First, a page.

The head of the Palestinian Authority verbally smacked down the president of the United States, and the White House responded with a conciliatory note. Welcome to President Obama's more flexible second term.
Shortly after his Nov. 6 victory, Mr. Obama telephoned Palestinian Authority Chairman Mahmoud Abbas to discuss the Palestinians' drive for U.N. recognition as a nonmember observer, the functional equivalent of statehood. Mr. Obama asked Mr. Abbas to back down from this policy. The Palestinian response was succinct: "No."
Abbas spokesman Nabil Abu Rudeina said that after the sharp phone exchange, the White House issued a "conciliatory statement" that reiterated the U.S. policy stance and "reaffirmed [Mr. Obama's] commitment to Middle East peace and his strong support for direct negotiations between Israel and the Palestinians with the objective of two states living side by side in peace and security."
Palestinians have been pushing for U.N. recognition for more than a year. They see it as a means of bringing increased diplomatic pressure on Israel to resume negotiations on a settlement of their border dispute and security issues. The United States consistently has seen this as unnecessarily provocative and unlikely to bring the two parties back to the table.
Perhaps the White House thought Mr. Obama would have more influence over events after his re-election. It looks instead as if the president is further diminished. All the key global players know him and his limitations. His first-term attempts to broker a Mideast peace deal fell flat. The administration had no follow-on plan to repair the breach after bilateral talks failed. Israeli Prime Minister Benjamin Netanyahu is clearly not swayed by Mr. Obama or his policies, and Mr. Abbas seems to feel he has nothing to lose by disregarding American overtures.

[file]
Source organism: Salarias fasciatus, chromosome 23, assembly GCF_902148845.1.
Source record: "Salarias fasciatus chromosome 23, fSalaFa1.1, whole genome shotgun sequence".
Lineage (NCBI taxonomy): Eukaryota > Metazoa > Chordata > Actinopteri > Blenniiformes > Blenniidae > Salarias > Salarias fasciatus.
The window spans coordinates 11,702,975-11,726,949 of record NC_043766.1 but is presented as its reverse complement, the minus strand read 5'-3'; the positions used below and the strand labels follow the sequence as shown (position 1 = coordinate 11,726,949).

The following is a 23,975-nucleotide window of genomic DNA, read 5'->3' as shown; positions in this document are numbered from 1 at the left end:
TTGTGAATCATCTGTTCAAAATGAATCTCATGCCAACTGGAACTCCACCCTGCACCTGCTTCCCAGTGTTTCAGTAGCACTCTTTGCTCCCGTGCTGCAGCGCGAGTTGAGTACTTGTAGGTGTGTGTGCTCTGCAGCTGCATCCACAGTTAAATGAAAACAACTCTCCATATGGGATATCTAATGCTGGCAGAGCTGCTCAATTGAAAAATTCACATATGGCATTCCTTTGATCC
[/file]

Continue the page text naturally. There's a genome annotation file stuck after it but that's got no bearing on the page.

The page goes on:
Mr. Obama has yet to lay out a specific second-term plan for the Middle East peace process. Mr. Obama might have used his symbolic first postelection phone call to Mr. Abbas to float a new approach. He should have at least tried to engage the Palestinians using an appeal that they had not already rejected many times before.
Having tried this approach and been strongly rebuffed, the proper response is not conciliation. Mr. Obama has not been known for showing much backbone in international affairs, but he could take the opportunity of a second term to set a new tone. His instinct when faced with strong foreign leaders is to bow and concede. His visceral view of the United States as a historic global bully forces him to seek to make amends whenever possible.
The fruits of that approach are sadly evident. U.S. interests are retreating across the globe. The world is becoming a poorer, less stable and more dangerous place. America's allies are wary of the growing leadership vacuum, and our adversaries wait to exploit an expanding menu of opportunities. At some point, Mr. Obama must show some fortitude. If he can't get what he wants from the leader of a small, poor and altogether pitiable non-country, how will he fare when the issues are more serious and America's adversaries across the table are simply waiting for him to bow again?
The Washington Times
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